About eschatology: the OPC only requires that you NOT be dispensational. Post-mill is allowed, but most are amillennial. The only views that are unacceptable are those of the Left Behind series. However, the men who are getting ordained will be asked about their view, and they will be asked to defend it. Same with creation. Many views are allowed, but you better be able to explain both your view and the other major views fairly.

    Theonomy: The OPC has no official stance on theonomy. Once upon a time, there might have been a number of folks in the OPC who were into it, but today they are few. Most ministers in the OPC would probably feel that theonomy is an error of doctrine, and some would even be very passionate about that. But the fact remains that the OPC has never condemned it, and it will never require it – most likely. In fact, I think if the OPC ever did vote to require theonomy, you’d see an almost immediate split. I’d leave.

    Head of household voting? Well, we have elders who govern the church. So technically, the elders get the governing vote. However, when we have annual church meetings, to vote on various things like the budget, women also get a vote. Communicate members get to vote (those who have made a public profession of faith). But we do not allow women to be elders or deacons or ministers. And there again, if that happened, there’d be a split. Which is why the CRC split, forming the URC. Zrim. So the answer to your question is no, there is no belief in a head of household vote in any context, but with the caveat that the elders are the ones who actually govern the church.

    So to sum up, yeah, there’s liberty on these things.

    E

  28. Zrim,

    You said:
    “I must admit i place no hope in any one denom. when i say i am a localist i mean that will adhere to any LOCAL reformed church that is true to our confessional standards: i don’t care if it’s OPC, URC, RCA, PCA or even CRC (although that would be a fantasy). i must admit that the guys i find so solid are OPC and URC.”

    – Echo:
    It sounds to me like there is an implication here in your statements. It sounds like the guidance of the local elders is all you need, and the denomination is irrelevant to the layman. This seems to be an implication of what you’re saying. So for instance, if the denomination throws out the confession, but the local elders still hold to it, you can feel free to continue to go to that church.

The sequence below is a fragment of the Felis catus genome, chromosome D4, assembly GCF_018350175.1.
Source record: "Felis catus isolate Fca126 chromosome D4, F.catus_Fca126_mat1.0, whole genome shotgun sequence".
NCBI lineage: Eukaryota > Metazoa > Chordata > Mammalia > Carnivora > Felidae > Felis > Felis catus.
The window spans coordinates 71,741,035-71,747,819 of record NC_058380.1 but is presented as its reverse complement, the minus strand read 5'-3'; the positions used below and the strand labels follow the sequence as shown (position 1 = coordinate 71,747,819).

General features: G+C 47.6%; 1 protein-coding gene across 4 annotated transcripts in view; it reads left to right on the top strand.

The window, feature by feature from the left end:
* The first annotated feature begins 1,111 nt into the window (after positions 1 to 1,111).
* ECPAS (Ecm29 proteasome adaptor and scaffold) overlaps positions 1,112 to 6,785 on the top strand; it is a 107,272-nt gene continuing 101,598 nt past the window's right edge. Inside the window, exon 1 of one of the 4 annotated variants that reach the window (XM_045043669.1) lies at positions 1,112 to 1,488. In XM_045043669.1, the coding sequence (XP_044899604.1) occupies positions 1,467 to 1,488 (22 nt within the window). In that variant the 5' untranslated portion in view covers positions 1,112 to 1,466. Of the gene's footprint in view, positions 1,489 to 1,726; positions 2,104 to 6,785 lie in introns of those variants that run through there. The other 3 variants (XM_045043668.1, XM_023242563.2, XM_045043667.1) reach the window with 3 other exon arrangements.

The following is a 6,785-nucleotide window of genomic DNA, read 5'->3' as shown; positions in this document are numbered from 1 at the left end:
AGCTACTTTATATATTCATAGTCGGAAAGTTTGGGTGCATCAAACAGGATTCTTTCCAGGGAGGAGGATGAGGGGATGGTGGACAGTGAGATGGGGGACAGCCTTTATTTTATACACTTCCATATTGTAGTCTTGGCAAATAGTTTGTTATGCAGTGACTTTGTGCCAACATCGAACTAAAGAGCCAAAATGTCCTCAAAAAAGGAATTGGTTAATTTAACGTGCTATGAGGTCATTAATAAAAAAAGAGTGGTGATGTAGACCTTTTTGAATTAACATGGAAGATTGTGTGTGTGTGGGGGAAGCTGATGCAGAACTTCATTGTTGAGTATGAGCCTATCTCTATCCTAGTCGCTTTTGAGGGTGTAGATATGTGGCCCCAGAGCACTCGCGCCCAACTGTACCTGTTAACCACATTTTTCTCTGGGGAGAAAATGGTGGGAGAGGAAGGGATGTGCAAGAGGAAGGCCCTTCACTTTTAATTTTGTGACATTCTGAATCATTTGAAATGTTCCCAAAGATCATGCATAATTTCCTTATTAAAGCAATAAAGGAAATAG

The only problem with that is that there is authority behind the scenes that you seem not to be considering. The denomination governs the classis, and the classis governs the elders of your church. The elders of your church need to be held accountable, and need to be in submission to a higher authority. That higher authority needs to be held accountable too. Of course, you can only go so high, but you get the idea. The precendent in the Bible for having such layers of authority is found in Acts 15, which was the first General Assembly. Furthermore, the church continued to make use of councils throughout her history. This is an important thing to do, especially for churches like ours that don’t have bishops. You need to have someone to appeal to if you are falsely accused or wrongfully punished for something you didn’t do. The Synod of the CRC does have indirect authority over you, and you are under their leadership, like it or not. Furthermore, when you put money in the plate, part of it goes to them. They govern you, and you support them.

    The denomination matters because man didn’t just make it up. Denominational gatherings are biblical, therefore they come from God. This is God’s idea. Sure, way back then it was the entire church, but since then, the church has broken up. We can lament this, but it doesn’t change the fact that large gatherings to decide on crucial matters has a biblical precedent. It’s part of what maintains unity and peace in the church. The denomination does matter.

    E

  29. Ben,

    You said:
    “I’m not fully convinced of theonomy.. I do believe in presuppositional apologetics and postmillenialism, though, not as a litmus test for elders.”

    – Echo:
    Well, please stay unconvinced about theonomy. Many prominent theologians find that theonomy undermines the gospel. A study of the Roman church during the Middle Ages should be sufficient to demonstrate that theonomy is not from God. (Otherwise it would have remained, according to postmill theology, right?)

    The litmus test for elders is whether or not they can, in good conscience, subscribe to the WCF. Although I would like the WCF to say more about certain things, the fact is, it doesn’t. And that’s ok. The WCF is not exactly what the Bible says in all its detail. It is a document that provides the limits of what we will accept. It provides the limits of what you are allowed to believe about the Bible, if you are to be an officer in our church. We don’t elevate it to the level of Scripture, because we believe that parts of it are deliberately vague to leave room for certain disagreements. That’s exactly what we said about creation. Lots of views are held, and those men don’t have to declare a scruple with the Confession over it, because “the space of 6 days” is a deliberately ambiguous phrase, which is open to interpretation.

    E